FDA’s New RTA Policy Is Just What Some Companies Need

FDA’s New RTA Policy Is Just What Some Companies Need

Mark Crawford

The FDA’s updated Refuse to Accept (RTA) policy for 510(k) applications that lack required documentation is now in effect.  The draft version was issued last summer.

This new policy outlines an early review process for 510(k) applications to determine whether they contain all the required materials for starting a substantive review.

FDA officials are hopeful this revised process will improve the efficiency of the premarket notification review that determines 510(k) clearance for a device. By identifying incomplete applications and sending them back to the submittors earlier in the 510(k) process, the FDA hopes to free up more time to spend on submissions that have been submitted correctly. The early review is for administrative purposes only; no data is evaluated.

Checklists Smooth the Process

The RTA policy provides checklists for traditional, abbreviated, and special 510(k)s.

“The checklists include five preliminary questions to be answered before the content of the 510(k) is compared to the acceptance criteria,” state Hae Park-Suk and Lynne C. Tyler of Barnes and Thornburg. “Is the product a device or a combination product with a device component? Is the application with the appropriate center (CDRH or CBER)? Is 510(k) the appropriate regulatory submission? Is there a pending pre-market approval application for the same device and indications for use? And, if clinical studies have been submitted, is the submitter the subject of the application integrity policy?”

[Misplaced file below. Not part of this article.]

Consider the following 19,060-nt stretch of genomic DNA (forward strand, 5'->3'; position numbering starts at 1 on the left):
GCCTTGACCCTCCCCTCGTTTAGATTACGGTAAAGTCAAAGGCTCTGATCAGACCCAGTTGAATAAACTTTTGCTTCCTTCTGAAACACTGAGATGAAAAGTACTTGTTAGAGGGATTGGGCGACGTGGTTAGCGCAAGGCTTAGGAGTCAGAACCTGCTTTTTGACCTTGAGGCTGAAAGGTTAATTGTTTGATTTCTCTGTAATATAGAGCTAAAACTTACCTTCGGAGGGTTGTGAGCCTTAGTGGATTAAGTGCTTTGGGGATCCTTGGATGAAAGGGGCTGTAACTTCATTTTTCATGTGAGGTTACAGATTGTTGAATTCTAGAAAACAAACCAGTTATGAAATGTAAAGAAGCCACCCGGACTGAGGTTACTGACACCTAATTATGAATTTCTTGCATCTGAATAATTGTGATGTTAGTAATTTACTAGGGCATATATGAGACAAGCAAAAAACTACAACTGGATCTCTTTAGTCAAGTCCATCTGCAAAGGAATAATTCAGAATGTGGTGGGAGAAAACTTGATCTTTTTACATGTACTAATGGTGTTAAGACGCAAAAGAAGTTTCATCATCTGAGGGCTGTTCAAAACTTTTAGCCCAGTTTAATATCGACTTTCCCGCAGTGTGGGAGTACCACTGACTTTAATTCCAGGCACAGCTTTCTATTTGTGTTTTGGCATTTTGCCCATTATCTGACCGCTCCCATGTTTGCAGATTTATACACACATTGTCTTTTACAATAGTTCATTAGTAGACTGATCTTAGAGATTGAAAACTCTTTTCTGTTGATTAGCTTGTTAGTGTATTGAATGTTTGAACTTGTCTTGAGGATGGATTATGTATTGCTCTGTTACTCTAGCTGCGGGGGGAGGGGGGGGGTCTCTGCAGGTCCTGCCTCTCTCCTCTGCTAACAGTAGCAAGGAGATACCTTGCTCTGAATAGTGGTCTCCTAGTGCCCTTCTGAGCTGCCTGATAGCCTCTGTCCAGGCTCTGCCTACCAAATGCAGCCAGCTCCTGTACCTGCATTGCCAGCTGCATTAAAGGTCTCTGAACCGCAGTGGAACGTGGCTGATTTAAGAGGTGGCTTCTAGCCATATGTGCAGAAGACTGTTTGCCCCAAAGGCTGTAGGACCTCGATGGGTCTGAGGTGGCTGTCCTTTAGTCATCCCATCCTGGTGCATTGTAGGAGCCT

Upon submission of a 510(k) application, the FDA has 15 days to decide whether  the application is complete. If the FDA rejects the submission, the submittor is notified and receives a copy of the checklist so it can provide the missing information. The applicant has 180 days to respond to the RTA notice; if there is no response within that timeframe, the FDA will consider the 510(k) to be withdrawn.

15-Day Screening

After the requested information is provided by the submittor, the FDA has 15 days to complete the screening. This process can be repeated multiple times until a complete submittal is received and approved by the FDA; the submittal is also considered approved if the FDA does not respond in 15 days.

Missing information should be included in the file under the applicant’s original 510(k) number. A new submission and user fee are not required when resubmitting after a RTA notice.

Quick & Painless

This policy is a relatively painless step that should help medical device manufacturers get their products to market more quickly by creating efficiencies early in the submittal process.

Ultimately the FDA hopes the new guidance “will clarify the content needed in traditional, special, and abbreviated 510(k) submissions to allow FDA to conduct a substantive review, thereby enhancing the quality of received 510(k) submissions and improving overall review time.”

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